A Confession Message
Here is a Confession Message. It is based on a sermon given by C H Spurgeon. He reflected on the words, “I have sinned’ – which appear several times in the Bible. However, there were many who uttered these words insincerely. That spoke of false confession. David on the other hand had a true confession, when he said, I have sinned! 2 Samuel 12.13.
Before we go into the message, let us remember three important verses regarding confession. The first is 1 John 1:9: “If we confess our sins, He is faithful and just to forgive us our sins and to cleanse us from all unrighteousness.” The second is Proverbs 28.13: “He who covers his sins will not prosper, but whoever confesses and forsakes them will have mercy.” The third is a portion from Psalm 32:1-5: “Blessed is he whose transgression is forgiven, whose sin is covered. Blessed is the man to whom the Lord does not impute iniquity, and in whose spirit is no deceit. When I kept silent, my bones grew old through my groaning all the day long. For day and night Your hand was heavey upon me; my vitality was turned into the drought of summer. I acknowledged my sin to You, and my iniquity I did not hide. I said, “I will confess my transgressions to the Lord”, and You forgave the iniquity of my sin.” (We must remember that it took David one full year before he confessed his sin, and that too, when he was confronted by the prophet Nathan.)
We are taking up seven confessions based on the words, “I have sinned”. Of these there are 5 insincere confessions and 2 sincere confessions. We remember Pharaoh in the book of Exodus. He repeated cried, ‘I have sinned!’, but it was only when he was in trouble, and when God sent his terrible judgments upon Egypt. Read Exod 9.27, 10.16. It was merely a cry from the lips; when the judgment passed, owing to Moses’ intercession, Pharaoh continued to harden his heart. Beware of mere lip confessions!
What about Balaam the false prophet? In Num 22.34, he cried, ‘I have sinned’. But in his heart he still coveted money and riches. Balaam, too, like Pharaoh, had a wicked and unregenerate heart, for he taught Balak to seduce the children of Israel, Rev 2.14. After Balaam, we have Achan in Josh 7.20. He confessed, ‘I have sinned’ – after he was found out. He ought to have confessed beforehand. Then we have king Saul. He cries out repeatedly, ‘I have sinned’, in 1 Sam 15.24 & 30, but we notice that he puts the blame upon his people. He does not own responsibility for his sin. Again in 1 Sam 26.21 he cries out to David, ‘I have sinned’ – but yet he continues to seek the life of David. Finally, we have Judas Iscariot, who cries out, ‘I have sinned’, in Matt 27.4, but it was too late and he went and hanged himself. Many in hell will cry out, “I have sinned”, but it will be too late. This is not repentance; it is endless remorse.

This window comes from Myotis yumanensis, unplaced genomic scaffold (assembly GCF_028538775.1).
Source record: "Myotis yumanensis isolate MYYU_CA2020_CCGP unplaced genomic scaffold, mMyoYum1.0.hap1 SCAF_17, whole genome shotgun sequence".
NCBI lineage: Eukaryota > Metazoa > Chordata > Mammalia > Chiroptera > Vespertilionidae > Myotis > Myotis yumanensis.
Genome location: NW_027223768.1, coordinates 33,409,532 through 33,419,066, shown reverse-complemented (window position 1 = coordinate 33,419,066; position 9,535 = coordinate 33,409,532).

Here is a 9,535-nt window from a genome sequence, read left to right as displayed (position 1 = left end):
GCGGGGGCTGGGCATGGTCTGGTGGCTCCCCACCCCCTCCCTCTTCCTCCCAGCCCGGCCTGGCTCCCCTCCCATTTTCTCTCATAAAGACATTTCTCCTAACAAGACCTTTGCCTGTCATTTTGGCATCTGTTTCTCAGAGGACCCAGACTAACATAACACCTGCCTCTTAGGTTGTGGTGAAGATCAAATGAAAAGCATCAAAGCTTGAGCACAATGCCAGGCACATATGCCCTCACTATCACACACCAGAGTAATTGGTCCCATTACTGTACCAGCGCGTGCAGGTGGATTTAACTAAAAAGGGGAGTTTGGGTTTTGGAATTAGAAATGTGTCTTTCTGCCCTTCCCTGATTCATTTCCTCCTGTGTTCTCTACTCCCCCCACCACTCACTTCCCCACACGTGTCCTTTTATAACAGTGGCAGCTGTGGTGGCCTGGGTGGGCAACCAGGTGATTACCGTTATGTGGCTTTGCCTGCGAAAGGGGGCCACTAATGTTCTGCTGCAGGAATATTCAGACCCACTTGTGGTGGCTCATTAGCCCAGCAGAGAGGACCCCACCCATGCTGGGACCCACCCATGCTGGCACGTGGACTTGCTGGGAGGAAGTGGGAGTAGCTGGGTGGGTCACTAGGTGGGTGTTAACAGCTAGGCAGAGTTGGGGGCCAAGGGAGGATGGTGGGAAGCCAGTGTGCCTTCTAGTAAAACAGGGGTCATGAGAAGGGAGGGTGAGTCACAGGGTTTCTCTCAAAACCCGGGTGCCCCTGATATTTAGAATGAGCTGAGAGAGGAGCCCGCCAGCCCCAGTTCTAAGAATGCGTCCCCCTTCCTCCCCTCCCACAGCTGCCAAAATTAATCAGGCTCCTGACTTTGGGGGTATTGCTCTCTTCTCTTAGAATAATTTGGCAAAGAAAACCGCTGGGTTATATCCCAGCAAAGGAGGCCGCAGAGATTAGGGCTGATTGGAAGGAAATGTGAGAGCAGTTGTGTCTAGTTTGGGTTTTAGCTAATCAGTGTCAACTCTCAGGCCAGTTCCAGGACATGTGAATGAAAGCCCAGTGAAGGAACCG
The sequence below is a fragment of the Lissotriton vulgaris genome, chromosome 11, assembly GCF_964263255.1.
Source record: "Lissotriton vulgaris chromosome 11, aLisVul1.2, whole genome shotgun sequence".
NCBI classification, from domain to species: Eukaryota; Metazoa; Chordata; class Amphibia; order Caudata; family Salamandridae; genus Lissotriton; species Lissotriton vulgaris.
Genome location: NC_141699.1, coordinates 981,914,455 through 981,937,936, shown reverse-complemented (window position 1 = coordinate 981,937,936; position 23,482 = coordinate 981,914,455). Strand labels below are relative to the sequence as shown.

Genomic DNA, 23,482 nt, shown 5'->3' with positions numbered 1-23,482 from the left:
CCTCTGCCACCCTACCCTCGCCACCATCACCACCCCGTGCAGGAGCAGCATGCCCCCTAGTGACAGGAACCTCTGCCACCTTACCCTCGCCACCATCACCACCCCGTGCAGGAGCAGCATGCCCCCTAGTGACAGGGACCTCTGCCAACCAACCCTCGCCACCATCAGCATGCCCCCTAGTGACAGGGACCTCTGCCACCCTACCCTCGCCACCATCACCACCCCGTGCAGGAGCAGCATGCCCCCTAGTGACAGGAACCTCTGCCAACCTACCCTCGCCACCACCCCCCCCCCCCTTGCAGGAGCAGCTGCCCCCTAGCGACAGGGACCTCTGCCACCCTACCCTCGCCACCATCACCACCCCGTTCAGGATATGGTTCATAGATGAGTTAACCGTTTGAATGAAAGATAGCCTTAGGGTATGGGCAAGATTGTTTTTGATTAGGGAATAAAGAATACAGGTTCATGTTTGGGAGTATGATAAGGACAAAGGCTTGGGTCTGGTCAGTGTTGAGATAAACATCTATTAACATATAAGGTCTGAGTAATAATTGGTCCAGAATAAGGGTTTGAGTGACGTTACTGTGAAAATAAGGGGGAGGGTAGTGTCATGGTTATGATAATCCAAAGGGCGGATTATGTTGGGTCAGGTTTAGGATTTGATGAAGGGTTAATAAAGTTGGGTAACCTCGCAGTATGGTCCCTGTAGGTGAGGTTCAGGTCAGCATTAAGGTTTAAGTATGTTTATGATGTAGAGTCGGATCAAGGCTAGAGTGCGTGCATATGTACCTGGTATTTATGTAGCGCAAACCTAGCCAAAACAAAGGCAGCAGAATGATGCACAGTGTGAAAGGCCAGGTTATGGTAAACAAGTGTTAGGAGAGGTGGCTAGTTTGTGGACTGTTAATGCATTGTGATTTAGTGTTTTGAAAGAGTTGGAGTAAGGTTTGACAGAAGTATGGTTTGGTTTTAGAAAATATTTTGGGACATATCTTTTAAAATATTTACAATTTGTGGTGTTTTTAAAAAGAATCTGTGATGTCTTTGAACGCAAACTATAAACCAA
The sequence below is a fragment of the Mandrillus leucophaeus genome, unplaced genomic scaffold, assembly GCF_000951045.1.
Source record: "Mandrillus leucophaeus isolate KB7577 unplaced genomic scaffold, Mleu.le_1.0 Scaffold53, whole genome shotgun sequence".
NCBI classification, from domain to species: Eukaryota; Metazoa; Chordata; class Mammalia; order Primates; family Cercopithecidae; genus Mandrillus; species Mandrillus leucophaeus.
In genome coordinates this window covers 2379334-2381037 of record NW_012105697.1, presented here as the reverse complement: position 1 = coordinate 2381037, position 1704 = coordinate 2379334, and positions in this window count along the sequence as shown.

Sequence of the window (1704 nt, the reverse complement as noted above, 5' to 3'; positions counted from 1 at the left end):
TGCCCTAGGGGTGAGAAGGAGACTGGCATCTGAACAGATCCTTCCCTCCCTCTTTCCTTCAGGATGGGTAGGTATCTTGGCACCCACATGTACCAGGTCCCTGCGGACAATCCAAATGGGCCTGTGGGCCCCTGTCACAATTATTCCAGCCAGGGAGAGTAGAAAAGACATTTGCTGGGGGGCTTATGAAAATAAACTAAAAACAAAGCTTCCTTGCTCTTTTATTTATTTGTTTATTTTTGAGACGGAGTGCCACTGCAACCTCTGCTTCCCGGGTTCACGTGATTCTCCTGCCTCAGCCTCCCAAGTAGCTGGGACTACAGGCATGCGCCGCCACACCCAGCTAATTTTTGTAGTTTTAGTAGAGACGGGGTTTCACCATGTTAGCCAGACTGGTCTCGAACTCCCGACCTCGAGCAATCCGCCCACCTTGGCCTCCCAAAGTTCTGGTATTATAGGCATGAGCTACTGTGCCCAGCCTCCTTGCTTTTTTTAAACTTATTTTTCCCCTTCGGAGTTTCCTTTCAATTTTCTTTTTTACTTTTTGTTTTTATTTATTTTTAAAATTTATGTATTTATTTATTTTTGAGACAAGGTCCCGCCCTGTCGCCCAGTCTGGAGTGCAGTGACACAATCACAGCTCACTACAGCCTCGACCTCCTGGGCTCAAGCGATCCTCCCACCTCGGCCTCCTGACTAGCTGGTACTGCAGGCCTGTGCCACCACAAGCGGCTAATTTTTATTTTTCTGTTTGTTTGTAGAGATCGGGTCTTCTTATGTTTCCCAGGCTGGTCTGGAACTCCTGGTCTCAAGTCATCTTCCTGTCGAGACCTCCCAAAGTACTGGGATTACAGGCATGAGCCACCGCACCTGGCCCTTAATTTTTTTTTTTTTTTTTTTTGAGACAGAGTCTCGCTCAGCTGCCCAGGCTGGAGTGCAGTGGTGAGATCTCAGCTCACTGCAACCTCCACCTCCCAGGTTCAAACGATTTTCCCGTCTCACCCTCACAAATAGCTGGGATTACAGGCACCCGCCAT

On the positive side, we have two glorious confessions, from which we have much to learn. First, the confession of the Prodigal Son in Luke 15:18-21, which reflects true repentance and brokenness. It was a confession that led him back to his father’s house, and he received a wonderful set of blessings. The other confession is that of king David in Psalm 51. This is a psalm of true penitence. David realizes the wickedness of his own heart, and he cries out with a broken spirit and in utter contrition, “Against You, You only, O God, I have sinned, and done this evil in Your sight…” Psalm 51.4. Meditate on Psalm 51 if you want to learn what true confession is. Study also the parable of the prodigal son. May God deliver us from shallow, insincere and false confessions.
© Pratonix/ Roland Olivier